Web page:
_ “I feel impelled to speak today in a language that in a sense is new—one which I, who have spent so much of my life in the military profession, would preferred never to use. That new language is the language of atomic warfare.”_
— President Dwight D. Eisenhower
8 December 1953
In December 1953, President Dwight D. Eisenhower stood before the General Assembly of the United Nations and addressed the world leaders, as well as the global public. The atomic sciences in this era were still defined by classified information, espionage, and top secret military installations in remote, secret regions. It was less than ten years after the atomic bombing of Hiroshima and Nagasaki. Only six months before, two Americans, Julius and Ethel Rosenberg, had been convicted of espionage and executed for passing atomic secrets to the Soviet Union. Public fears of an atomic attack ran high, McCarthyism was on the rise, and the new Cold War was strangulating American popular ideologies.
In his address, President Eisenhower urged humanity to move “out of fear and into peace” and advocated destruction of worldwide atomic weapon stockpiles to help “find the way by which the miraculous inventiveness of man shall not be dedicated to his death, but consecrated to his life.”
This address also proposed the formation of an Atomic Energy Agency—the precursor of today’s International Atomic Energy Agency (IAEA)—which “could be made responsible for the impounding, storage, and protection of the contributed fissionable and other materials.” Eisenhower appealed for cooperation between global powers, regardless of state ideologies, and stated that “experts would be mobilized to apply atomic energy to the needs of agriculture, medicine, and other peaceful activities [with] a special purpose to provide abundant electrical energy in the power-starved areas of the world.”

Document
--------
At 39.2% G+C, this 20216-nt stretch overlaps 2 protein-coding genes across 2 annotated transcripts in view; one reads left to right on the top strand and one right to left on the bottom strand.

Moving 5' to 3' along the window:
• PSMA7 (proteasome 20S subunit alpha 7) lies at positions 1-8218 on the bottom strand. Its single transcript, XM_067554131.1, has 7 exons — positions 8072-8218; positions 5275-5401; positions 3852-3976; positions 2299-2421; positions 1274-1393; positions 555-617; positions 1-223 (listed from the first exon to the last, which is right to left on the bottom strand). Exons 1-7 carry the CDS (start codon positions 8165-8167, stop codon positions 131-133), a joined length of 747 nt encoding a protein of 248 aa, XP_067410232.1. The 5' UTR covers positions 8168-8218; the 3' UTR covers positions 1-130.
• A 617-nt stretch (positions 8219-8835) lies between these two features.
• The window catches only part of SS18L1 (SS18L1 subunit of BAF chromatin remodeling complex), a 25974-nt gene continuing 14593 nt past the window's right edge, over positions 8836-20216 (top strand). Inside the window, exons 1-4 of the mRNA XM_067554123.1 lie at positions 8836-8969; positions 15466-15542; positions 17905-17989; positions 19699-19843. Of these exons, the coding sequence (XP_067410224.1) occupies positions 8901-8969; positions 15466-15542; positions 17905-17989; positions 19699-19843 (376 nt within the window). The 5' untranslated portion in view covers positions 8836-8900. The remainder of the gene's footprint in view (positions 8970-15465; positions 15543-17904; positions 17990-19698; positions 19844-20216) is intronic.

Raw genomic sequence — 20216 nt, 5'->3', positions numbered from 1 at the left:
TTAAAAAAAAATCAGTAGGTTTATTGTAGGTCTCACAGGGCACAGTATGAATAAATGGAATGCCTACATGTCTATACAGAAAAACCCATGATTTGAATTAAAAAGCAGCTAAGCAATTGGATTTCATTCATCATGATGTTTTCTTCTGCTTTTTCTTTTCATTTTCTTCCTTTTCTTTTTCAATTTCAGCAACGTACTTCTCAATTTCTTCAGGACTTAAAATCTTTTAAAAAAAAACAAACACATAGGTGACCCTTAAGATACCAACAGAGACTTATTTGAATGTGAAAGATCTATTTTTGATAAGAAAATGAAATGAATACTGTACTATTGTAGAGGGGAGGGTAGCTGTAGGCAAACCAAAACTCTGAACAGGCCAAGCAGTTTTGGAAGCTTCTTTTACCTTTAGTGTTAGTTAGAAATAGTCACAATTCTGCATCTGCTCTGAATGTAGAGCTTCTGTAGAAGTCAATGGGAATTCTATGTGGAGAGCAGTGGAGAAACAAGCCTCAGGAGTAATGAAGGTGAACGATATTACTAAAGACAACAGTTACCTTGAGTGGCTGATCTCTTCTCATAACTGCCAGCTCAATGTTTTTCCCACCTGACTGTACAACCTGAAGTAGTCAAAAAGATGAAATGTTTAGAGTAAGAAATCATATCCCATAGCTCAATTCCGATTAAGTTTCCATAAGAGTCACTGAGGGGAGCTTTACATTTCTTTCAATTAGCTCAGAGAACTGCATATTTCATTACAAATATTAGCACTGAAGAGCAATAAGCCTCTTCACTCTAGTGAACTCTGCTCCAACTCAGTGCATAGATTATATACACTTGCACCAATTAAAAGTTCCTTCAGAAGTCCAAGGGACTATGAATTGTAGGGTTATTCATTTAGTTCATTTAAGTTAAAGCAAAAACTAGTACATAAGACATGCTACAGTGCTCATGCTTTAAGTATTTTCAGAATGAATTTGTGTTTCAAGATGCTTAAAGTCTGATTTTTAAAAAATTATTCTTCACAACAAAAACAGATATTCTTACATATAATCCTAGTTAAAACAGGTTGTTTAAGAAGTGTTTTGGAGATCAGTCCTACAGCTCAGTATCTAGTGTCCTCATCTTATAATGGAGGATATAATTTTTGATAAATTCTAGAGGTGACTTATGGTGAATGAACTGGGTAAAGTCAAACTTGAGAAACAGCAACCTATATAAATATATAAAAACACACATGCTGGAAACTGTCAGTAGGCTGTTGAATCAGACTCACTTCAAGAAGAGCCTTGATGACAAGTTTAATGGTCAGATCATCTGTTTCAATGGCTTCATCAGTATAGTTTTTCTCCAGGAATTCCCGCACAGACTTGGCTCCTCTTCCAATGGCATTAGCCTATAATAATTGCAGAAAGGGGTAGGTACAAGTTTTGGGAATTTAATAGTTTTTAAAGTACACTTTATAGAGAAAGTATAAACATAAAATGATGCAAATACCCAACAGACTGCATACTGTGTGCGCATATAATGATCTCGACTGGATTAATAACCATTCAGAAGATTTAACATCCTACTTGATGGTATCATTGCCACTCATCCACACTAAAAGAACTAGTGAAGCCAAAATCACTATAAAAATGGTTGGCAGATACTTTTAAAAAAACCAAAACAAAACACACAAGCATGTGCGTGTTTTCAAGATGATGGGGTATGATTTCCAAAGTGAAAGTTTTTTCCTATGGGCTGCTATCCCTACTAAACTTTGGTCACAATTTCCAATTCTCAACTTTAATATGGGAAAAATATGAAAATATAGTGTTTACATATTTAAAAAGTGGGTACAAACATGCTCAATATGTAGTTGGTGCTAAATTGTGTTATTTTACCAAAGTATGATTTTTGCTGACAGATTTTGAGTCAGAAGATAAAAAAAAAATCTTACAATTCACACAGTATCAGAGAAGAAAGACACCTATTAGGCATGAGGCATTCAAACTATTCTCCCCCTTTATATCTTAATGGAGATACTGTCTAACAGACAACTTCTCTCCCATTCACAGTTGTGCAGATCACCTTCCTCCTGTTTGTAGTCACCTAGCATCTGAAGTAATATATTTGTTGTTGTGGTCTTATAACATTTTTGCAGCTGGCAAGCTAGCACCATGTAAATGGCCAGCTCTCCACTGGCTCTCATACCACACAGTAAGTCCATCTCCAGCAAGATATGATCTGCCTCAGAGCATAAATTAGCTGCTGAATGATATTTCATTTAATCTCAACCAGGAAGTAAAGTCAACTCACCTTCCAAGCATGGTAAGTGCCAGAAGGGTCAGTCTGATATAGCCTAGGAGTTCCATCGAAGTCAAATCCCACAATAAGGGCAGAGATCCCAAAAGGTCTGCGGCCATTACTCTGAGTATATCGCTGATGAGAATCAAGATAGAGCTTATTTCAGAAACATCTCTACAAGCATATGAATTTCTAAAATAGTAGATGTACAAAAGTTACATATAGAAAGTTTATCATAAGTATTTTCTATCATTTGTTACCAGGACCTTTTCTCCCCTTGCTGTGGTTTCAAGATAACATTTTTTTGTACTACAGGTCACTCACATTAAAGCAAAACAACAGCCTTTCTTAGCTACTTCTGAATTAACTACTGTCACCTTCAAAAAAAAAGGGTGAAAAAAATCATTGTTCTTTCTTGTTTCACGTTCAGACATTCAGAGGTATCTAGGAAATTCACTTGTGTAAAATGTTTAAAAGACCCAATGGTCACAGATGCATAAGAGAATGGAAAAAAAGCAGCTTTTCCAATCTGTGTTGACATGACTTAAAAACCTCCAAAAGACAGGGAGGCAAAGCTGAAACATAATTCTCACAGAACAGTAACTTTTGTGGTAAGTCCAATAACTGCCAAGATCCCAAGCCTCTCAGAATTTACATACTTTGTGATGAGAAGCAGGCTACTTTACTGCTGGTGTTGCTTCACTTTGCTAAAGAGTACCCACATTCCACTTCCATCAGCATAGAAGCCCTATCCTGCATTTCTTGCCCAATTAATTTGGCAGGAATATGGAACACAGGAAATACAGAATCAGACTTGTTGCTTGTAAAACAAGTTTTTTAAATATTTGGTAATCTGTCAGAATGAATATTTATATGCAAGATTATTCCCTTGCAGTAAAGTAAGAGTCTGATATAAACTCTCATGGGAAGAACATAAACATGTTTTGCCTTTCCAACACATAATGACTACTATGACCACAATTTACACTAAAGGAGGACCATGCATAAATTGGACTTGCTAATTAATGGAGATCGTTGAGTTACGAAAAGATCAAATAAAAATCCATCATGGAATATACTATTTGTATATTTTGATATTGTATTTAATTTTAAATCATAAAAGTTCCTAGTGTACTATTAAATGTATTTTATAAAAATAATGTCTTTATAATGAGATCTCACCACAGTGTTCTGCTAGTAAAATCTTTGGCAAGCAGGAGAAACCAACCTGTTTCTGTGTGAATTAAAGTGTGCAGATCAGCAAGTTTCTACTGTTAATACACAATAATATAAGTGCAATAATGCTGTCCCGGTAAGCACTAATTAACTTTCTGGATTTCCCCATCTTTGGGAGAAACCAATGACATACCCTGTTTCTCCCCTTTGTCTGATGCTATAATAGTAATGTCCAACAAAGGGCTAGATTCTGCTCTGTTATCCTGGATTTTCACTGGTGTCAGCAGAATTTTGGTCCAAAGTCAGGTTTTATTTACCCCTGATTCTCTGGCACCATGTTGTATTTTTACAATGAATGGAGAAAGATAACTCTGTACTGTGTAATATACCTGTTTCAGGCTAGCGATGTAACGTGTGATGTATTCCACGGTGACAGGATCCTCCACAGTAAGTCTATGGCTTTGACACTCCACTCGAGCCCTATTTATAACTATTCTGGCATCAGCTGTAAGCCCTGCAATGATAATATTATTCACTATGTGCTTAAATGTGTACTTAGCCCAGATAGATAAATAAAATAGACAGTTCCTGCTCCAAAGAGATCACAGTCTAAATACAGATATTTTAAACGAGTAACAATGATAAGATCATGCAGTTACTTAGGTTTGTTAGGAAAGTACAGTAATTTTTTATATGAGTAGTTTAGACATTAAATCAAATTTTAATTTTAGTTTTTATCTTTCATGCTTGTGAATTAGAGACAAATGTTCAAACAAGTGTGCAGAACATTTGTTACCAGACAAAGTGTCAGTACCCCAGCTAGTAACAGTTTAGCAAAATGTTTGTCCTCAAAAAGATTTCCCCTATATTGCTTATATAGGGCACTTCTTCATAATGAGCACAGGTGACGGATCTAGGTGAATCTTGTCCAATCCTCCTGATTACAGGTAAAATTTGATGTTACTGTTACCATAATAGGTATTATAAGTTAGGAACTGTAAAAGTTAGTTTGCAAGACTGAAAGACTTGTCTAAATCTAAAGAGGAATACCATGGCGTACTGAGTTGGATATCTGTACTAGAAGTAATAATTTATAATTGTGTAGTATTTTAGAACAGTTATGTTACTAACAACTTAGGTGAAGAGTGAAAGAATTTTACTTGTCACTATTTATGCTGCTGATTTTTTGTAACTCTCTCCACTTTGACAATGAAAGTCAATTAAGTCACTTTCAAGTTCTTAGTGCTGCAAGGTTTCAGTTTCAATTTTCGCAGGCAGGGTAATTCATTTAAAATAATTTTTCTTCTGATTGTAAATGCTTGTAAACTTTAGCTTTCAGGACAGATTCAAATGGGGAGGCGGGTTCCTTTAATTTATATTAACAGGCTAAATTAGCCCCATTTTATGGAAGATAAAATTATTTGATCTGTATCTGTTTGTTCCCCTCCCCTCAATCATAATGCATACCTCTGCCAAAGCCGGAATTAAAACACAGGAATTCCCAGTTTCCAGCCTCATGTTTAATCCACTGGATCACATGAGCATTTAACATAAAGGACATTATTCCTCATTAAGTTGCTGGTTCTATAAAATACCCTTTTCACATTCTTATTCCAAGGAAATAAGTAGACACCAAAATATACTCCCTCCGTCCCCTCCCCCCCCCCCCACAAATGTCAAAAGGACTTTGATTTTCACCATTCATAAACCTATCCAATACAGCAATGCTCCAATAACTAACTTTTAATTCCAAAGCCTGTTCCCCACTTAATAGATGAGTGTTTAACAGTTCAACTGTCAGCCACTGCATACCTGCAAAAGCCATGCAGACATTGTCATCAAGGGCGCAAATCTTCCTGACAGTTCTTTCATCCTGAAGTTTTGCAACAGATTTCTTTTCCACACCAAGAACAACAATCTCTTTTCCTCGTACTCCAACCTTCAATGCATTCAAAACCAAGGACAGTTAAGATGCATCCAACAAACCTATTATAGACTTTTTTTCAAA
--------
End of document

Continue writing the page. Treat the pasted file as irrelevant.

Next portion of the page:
His address and proposal for international cooperation in the realm of atomic sciences did not meet with unanimous favor, but mostly with grudging acceptance. Nevertheless, Eisenhower’s efforts prevailed and the subsequent Atoms for Peace program saw the eventual dissemination of fissile materials to developing states as part of a peaceful development agenda.